In the present invention, coating was formed as a substitute for substrate surface to reduce surface energy of the surface of the substrate, and the coating was provided with humidity resistance and wetting resistance. FCOCs (fluorocarbon compounds) were selected as the suitable material for the thin film. A material containing perfluoroalkylpolyoxyethyleneethanol was selected as an example of FCOCs (fluorocarbon compounds). The surface energy of the thin film material was found to be γs=12-15 erg/cm2. However, even lower surface energy is expected to be realized by adding more perfluoroalkylpolyoxyethyleneethanol. Lower limit even closer to zero can be experimentally estimated to exist. Those skilled in the art may easily achieve such modification. Thus, the selected materials may be utilized as-optimum anti wetting agents. As the surface energy of alumina (Al2O3: aluminum oxide) is γs=169 erg/cm2 as described above, it is understood that substitution with far lower surface energy reference surface is attained by this coating.
Another advantage of the FCOCs (fluorocarbon compounds) is that they can form thin films as solid. The thin film as solid has been assured experimentally to retain adhered to surfaces for a long time. As actual formation of thin films, processes using dipping-and-drawing and plasma CVD were carried out, and FCOC was confirmed to be effective in both processes. Description of these processes is omitted since those skilled in the art may easily add and reproduce them. Also, those skilled in the art may easily adopt other formation processes such as sputtering, vapor deposition, and coating. Also the process may be developed to realize smoother surface by changing coarseness or the feature of the surface using physical surface treatment methods such as ion beam etching.
In the present invention it was found that coating of perfluoroalkylpolyoxyethyleneethanol is preferably formed into thin films with the thickness of 5-100 angstroms. Optimum range of thickness is determined by following reasons. If the thin film is too thin, enough effect of corrosion resistance may not be expected. Also some parts may be left uncovered by the thin film due to technological limitation of thin film formation. Experiments showed that thickness of at least 5 angstroms is necessary.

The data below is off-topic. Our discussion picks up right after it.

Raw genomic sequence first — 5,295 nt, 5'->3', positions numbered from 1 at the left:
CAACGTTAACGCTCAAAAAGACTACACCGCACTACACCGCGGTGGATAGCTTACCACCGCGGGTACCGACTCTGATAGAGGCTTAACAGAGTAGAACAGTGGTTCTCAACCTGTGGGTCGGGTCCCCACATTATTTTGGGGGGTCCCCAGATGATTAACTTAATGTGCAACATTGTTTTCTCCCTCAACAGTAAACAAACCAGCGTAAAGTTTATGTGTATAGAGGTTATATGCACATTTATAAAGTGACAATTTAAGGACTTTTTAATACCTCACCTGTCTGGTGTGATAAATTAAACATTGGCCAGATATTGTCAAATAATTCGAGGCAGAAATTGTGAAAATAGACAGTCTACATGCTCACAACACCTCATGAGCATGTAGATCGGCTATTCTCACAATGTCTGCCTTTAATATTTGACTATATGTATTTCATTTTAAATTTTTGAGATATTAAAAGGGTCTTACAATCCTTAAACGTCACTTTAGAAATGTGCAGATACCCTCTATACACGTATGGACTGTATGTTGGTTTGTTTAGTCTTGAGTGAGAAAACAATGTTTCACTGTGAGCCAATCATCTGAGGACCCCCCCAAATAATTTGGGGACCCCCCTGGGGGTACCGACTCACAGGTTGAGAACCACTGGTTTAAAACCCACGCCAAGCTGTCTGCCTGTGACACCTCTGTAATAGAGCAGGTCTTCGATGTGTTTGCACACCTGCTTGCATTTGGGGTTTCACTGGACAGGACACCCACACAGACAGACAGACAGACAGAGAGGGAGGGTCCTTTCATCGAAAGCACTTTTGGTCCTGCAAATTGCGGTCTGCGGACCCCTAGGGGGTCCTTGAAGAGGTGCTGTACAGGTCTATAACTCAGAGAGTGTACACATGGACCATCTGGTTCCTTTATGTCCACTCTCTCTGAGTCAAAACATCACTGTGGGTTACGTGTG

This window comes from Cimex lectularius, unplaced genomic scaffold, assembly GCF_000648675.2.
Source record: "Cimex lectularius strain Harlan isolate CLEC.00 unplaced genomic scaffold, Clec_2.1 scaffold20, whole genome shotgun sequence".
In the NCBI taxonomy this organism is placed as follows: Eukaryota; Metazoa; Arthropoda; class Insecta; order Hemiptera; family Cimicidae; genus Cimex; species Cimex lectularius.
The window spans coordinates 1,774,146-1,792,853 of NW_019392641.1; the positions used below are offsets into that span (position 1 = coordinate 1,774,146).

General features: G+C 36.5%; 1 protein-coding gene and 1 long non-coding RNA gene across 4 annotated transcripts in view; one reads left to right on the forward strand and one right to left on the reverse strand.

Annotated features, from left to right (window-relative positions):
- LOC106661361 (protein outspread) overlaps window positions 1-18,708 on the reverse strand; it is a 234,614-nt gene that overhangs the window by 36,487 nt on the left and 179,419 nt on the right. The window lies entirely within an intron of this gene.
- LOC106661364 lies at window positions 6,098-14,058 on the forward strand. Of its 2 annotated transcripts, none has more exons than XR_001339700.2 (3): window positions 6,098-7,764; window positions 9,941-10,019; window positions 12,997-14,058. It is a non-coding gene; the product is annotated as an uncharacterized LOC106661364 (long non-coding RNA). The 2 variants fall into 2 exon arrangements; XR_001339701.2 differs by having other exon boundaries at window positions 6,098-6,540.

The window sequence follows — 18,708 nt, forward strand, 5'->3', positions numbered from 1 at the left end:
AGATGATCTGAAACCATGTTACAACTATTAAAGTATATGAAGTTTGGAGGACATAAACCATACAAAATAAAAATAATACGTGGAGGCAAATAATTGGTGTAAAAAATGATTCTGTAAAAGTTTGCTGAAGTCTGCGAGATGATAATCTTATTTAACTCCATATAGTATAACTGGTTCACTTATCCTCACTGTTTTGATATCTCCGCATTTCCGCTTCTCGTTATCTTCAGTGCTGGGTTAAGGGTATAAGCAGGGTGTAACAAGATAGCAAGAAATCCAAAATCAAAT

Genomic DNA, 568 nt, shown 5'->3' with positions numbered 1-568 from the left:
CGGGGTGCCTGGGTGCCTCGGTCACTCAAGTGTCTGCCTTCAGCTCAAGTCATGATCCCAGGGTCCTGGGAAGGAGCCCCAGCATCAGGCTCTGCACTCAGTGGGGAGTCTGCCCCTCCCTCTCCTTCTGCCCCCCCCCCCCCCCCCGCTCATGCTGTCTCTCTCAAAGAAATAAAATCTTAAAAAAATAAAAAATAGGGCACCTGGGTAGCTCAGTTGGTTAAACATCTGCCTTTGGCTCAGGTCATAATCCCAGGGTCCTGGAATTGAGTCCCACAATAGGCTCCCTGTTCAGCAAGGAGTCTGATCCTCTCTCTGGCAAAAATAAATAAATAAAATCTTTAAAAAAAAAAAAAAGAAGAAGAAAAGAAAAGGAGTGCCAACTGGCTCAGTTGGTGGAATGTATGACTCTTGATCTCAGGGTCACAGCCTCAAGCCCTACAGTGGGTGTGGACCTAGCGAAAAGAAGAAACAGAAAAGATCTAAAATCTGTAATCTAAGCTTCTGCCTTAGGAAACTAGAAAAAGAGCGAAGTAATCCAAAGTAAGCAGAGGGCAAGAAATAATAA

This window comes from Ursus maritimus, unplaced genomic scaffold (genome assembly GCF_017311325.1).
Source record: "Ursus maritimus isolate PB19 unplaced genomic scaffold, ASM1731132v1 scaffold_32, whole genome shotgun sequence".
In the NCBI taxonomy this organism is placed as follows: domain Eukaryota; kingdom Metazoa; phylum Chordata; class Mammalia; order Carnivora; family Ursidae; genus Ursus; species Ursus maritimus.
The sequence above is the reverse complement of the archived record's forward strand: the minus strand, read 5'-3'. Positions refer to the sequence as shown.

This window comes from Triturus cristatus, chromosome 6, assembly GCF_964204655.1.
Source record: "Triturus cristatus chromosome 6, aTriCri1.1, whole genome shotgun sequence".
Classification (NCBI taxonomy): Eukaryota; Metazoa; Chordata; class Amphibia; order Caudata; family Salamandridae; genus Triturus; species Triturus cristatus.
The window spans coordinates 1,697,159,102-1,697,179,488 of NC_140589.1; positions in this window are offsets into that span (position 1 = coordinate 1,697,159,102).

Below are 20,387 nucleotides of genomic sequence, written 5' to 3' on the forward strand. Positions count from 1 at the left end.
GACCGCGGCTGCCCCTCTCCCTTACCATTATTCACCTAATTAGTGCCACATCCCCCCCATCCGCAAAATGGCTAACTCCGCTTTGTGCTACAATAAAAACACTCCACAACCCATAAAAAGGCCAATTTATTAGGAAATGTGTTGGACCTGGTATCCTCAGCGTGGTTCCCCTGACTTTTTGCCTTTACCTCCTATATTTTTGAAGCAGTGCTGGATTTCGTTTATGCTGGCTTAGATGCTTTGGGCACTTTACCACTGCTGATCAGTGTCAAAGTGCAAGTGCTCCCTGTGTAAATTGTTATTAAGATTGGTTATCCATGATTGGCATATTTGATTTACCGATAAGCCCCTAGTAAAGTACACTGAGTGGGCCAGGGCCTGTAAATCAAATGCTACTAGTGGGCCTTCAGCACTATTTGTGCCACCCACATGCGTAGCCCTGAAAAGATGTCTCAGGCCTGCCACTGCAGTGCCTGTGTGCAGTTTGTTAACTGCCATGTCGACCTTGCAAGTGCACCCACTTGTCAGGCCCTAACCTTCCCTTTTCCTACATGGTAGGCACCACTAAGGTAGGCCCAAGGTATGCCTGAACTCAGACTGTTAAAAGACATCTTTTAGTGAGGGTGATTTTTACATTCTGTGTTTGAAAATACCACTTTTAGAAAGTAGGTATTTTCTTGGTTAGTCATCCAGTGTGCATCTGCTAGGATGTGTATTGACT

On the other hand, if the thin film is too thick, function of the magnetic head is damaged during operations of the HDDs. Thus the extra thickness will substantially reduce the allowance in the distance between disks 12 and the write/read elements 30. This situation is undesirable since it is important to secure electromagnetic effect M (FIG. 2) by reducing the distance between them as described above. Therefore, a limitation in thickness is also necessary. Experiments showed that thickness of 100 angstroms is realized in RDDs presently. Needless to say that strong adhesion for a very long period may be attained with such thickness. A range of 10-20 angstroms was found to be more preferable by narrowing the optimum thickness range, taking in consideration the balance between such limitations of thinness and thickness.
As the range for thin film formation, it is enough to cover all the surface in which the record/read elements 30 are exposed. That is, the range will be sufficient where the purpose of the present invention, namely, hydrophobicity and water repellence are expected. On the other hand, it is more difficult to try to form thin films only on these surfaces, because these surfaces are extremely small exposed areas and do not have simple features as shown enlarged and more precisely in FIG. 2.
Thus, in the present invention, thin film is formed so that some parts of the other materials 36 where alumina is used are also coated. This is in order to expect enough hydrophobicity and water repellence for the exposed surfaces of the write element 32 and the read element 34. This shows that it is appropriate to take the surface energy of alumina as an object of comparison in evaluating humidity resistance. It is because the contact angle θ is to be evaluated at the contact point with alumina. Of course it is not necessary to form thin film on parts of the write element or the read element, if the parts are already provided with enough corrosion resistance.